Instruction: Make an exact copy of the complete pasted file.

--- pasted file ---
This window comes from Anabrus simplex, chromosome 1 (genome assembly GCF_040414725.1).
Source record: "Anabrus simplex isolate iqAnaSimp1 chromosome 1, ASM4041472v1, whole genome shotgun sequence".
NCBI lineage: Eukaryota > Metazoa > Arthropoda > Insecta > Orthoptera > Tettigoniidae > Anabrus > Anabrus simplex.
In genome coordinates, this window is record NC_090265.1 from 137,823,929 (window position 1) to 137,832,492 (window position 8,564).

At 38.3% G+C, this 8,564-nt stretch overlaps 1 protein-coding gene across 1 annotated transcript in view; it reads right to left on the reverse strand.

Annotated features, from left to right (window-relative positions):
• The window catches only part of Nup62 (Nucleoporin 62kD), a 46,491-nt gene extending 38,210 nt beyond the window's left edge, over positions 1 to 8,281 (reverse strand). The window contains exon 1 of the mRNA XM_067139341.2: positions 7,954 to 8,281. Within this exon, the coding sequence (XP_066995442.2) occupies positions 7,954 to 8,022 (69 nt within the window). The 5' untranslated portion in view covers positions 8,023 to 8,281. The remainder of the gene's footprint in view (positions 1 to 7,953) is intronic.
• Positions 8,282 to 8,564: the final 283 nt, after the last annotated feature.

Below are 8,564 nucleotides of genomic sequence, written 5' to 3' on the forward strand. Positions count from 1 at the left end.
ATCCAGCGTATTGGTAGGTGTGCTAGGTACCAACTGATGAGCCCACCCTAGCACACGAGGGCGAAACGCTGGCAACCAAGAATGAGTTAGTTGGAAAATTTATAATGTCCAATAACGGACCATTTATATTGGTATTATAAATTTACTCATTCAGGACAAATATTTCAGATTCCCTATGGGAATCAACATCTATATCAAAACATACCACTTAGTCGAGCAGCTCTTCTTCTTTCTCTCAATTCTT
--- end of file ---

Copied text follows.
This window comes from Anabrus simplex, chromosome 1 (genome assembly GCF_040414725.1).
Source record: "Anabrus simplex isolate iqAnaSimp1 chromosome 1, ASM4041472v1, whole genome shotgun sequence".
NCBI lineage: Eukaryota > Metazoa > Arthropoda > Insecta > Orthoptera > Tettigoniidae > Anabrus > Anabrus simplex.
In genome coordinates, this window is record NC_090265.1 from 137,823,929 (window position 1) to 137,832,492 (window position 8,564).

At 38.3% G+C, this 8,564-nt stretch overlaps 1 protein-coding gene across 1 annotated transcript in view; it reads right to left on the reverse strand.

Annotated features, from left to right (window-relative positions):
• The window catches only part of Nup62 (Nucleoporin 62kD), a 46,491-nt gene extending 38,210 nt beyond the window's left edge, over positions 1 to 8,281 (reverse strand). The window contains exon 1 of the mRNA XM_067139341.2: positions 7,954 to 8,281. Within this exon, the coding sequence (XP_066995442.2) occupies positions 7,954 to 8,022 (69 nt within the window). The 5' untranslated portion in view covers positions 8,023 to 8,281. The remainder of the gene's footprint in view (positions 1 to 7,953) is intronic.
• Positions 8,282 to 8,564: the final 283 nt, after the last annotated feature.

Below are 8,564 nucleotides of genomic sequence, written 5' to 3' on the forward strand. Positions count from 1 at the left end.
ATCCAGCGTATTGGTAGGTGTGCTAGGTACCAACTGATGAGCCCACCCTAGCACACGAGGGCGAAACGCTGGCAACCAAGAATGAGTTAGTTGGAAAATTTATAATGTCCAATAACGGACCATTTATATTGGTATTATAAATTTACTCATTCAGGACAAATATTTCAGATTCCCTATGGGAATCAACATCTATATCAAAACATACCACTTAGTCGAGCAGCTCTTCTTCTTTCTCTCAATTCTT